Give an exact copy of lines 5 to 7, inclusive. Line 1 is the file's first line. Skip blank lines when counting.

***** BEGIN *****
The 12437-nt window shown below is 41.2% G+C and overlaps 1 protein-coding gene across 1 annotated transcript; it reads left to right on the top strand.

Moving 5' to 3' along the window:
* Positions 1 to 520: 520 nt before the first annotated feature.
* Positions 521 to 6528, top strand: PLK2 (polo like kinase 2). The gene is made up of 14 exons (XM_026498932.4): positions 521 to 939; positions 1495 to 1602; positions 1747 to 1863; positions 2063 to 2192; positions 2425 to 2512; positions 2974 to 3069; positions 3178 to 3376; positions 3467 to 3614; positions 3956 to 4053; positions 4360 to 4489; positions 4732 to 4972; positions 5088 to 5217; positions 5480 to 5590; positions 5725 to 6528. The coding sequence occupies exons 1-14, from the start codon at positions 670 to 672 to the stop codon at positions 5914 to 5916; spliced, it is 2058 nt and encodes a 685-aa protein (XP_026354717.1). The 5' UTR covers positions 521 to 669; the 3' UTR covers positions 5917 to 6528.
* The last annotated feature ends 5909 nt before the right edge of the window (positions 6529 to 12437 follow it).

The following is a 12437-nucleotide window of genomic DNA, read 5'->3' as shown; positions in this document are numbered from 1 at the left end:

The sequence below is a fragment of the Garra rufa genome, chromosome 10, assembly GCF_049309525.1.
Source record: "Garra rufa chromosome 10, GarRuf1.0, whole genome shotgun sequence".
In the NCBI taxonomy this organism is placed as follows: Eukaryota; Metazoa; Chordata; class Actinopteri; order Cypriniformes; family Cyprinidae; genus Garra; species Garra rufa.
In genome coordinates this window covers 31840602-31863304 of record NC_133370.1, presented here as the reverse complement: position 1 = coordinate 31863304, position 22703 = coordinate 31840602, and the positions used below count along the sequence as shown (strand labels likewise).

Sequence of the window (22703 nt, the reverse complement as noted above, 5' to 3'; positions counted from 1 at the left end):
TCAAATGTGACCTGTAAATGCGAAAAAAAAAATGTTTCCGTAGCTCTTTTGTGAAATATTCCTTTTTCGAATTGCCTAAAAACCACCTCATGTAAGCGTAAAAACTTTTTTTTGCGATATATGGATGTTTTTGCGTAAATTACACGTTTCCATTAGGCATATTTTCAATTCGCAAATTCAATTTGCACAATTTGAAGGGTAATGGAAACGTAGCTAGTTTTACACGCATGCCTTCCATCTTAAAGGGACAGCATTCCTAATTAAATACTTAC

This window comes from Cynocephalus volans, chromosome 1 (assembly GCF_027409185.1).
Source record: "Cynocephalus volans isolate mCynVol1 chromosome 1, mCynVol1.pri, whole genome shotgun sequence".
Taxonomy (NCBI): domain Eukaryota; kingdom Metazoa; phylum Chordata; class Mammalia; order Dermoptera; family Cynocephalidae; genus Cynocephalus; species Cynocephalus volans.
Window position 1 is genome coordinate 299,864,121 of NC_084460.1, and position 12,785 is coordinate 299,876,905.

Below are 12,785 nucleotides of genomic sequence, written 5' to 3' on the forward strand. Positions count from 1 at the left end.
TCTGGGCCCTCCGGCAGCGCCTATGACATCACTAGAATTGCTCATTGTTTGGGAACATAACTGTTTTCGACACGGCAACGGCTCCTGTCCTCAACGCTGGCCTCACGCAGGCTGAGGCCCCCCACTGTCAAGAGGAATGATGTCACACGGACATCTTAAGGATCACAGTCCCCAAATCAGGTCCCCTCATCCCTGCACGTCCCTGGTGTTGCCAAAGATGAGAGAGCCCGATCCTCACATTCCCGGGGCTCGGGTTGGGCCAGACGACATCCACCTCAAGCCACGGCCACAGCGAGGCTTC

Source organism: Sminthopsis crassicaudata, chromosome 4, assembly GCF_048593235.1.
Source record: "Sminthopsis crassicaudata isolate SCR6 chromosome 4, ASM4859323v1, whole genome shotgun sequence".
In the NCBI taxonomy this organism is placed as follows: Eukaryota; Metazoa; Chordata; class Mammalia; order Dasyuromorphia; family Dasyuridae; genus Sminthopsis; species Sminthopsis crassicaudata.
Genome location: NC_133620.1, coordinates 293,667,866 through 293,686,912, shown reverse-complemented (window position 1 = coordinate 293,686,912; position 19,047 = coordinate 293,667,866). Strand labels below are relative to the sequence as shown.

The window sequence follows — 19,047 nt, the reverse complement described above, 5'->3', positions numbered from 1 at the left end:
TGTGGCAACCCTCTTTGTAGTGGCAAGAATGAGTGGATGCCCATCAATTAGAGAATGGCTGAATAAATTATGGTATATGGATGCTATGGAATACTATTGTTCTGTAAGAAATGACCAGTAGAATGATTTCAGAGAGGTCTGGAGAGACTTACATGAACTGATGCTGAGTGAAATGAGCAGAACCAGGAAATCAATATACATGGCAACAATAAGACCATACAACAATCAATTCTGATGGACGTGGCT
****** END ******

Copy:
* The last annotated feature ends 5909 nt before the right edge of the window (positions 6529 to 12437 follow it).

The following is a 12437-nucleotide window of genomic DNA, read 5'->3' as shown; positions in this document are numbered from 1 at the left end:

The sequence below is a fragment of the Garra rufa genome, chromosome 10, assembly GCF_049309525.1.